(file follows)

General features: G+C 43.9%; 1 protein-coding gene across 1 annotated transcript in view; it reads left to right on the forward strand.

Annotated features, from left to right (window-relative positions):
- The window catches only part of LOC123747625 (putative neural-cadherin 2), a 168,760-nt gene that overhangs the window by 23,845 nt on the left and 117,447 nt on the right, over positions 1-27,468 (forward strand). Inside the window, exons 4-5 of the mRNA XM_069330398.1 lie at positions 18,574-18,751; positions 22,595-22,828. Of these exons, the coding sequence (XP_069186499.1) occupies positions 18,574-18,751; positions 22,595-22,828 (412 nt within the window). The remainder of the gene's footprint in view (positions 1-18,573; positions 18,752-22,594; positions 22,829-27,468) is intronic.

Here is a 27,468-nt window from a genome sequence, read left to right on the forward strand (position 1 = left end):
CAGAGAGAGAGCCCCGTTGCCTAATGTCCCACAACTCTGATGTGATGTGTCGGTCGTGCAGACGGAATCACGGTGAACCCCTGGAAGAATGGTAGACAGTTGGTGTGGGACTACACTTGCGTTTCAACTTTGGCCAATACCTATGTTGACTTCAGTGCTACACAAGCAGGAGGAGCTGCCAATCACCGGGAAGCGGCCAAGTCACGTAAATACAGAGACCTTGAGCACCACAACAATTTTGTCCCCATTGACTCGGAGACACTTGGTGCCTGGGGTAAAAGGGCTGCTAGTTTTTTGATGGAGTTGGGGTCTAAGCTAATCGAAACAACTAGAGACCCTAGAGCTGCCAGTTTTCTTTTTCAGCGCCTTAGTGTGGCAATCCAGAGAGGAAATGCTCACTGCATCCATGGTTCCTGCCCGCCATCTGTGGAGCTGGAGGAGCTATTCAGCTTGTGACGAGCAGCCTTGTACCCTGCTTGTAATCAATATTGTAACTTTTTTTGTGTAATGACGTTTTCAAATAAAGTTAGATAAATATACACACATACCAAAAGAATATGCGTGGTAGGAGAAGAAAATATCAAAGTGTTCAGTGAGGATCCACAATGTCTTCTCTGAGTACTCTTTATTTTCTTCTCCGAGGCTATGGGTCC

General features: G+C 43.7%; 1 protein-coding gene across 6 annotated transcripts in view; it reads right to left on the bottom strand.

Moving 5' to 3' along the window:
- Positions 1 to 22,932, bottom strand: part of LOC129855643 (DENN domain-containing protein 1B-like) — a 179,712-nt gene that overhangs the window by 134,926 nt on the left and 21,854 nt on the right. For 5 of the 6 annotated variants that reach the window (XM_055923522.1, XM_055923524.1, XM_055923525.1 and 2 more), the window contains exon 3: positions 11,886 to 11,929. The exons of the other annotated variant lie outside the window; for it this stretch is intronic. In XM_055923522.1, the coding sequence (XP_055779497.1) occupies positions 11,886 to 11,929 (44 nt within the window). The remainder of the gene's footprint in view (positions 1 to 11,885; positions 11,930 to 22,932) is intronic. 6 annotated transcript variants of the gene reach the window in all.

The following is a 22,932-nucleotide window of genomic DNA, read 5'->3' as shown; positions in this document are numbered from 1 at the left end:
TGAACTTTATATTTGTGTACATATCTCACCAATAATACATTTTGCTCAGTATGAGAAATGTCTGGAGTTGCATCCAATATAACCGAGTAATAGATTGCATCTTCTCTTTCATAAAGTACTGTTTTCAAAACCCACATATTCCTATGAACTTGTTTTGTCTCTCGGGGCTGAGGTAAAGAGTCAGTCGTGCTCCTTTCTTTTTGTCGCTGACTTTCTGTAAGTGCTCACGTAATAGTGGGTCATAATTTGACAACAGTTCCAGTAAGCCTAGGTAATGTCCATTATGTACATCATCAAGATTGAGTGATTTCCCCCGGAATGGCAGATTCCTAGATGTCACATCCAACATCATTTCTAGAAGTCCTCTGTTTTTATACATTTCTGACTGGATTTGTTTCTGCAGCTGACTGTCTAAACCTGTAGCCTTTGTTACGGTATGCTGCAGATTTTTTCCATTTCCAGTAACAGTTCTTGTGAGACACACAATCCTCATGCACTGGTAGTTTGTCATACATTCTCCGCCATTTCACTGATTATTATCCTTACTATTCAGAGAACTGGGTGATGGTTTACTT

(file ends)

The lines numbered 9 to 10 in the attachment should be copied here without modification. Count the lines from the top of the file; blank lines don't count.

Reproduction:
The following is a 22,932-nucleotide window of genomic DNA, read 5'->3' as shown; positions in this document are numbered from 1 at the left end:
TGAACTTTATATTTGTGTACATATCTCACCAATAATACATTTTGCTCAGTATGAGAAATGTCTGGAGTTGCATCCAATATAACCGAGTAATAGATTGCATCTTCTCTTTCATAAAGTACTGTTTTCAAAACCCACATATTCCTATGAACTTGTTTTGTCTCTCGGGGCTGAGGTAAAGAGTCAGTCGTGCTCCTTTCTTTTTGTCGCTGACTTTCTGTAAGTGCTCACGTAATAGTGGGTCATAATTTGACAACAGTTCCAGTAAGCCTAGGTAATGTCCATTATGTACATCATCAAGATTGAGTGATTTCCCCCGGAATGGCAGATTCCTAGATGTCACATCCAACATCATTTCTAGAAGTCCTCTGTTTTTATACATTTCTGACTGGATTTGTTTCTGCAGCTGACTGTCTAAACCTGTAGCCTTTGTTACGGTATGCTGCAGATTTTTTCCATTTCCAGTAACAGTTCTTGTGAGACACACAATCCTCATGCACTGGTAGTTTGTCATACATTCTCCGCCATTTCACTGATTATTATCCTTACTATTCAGAGAACTGGGTGATGGTTTACTT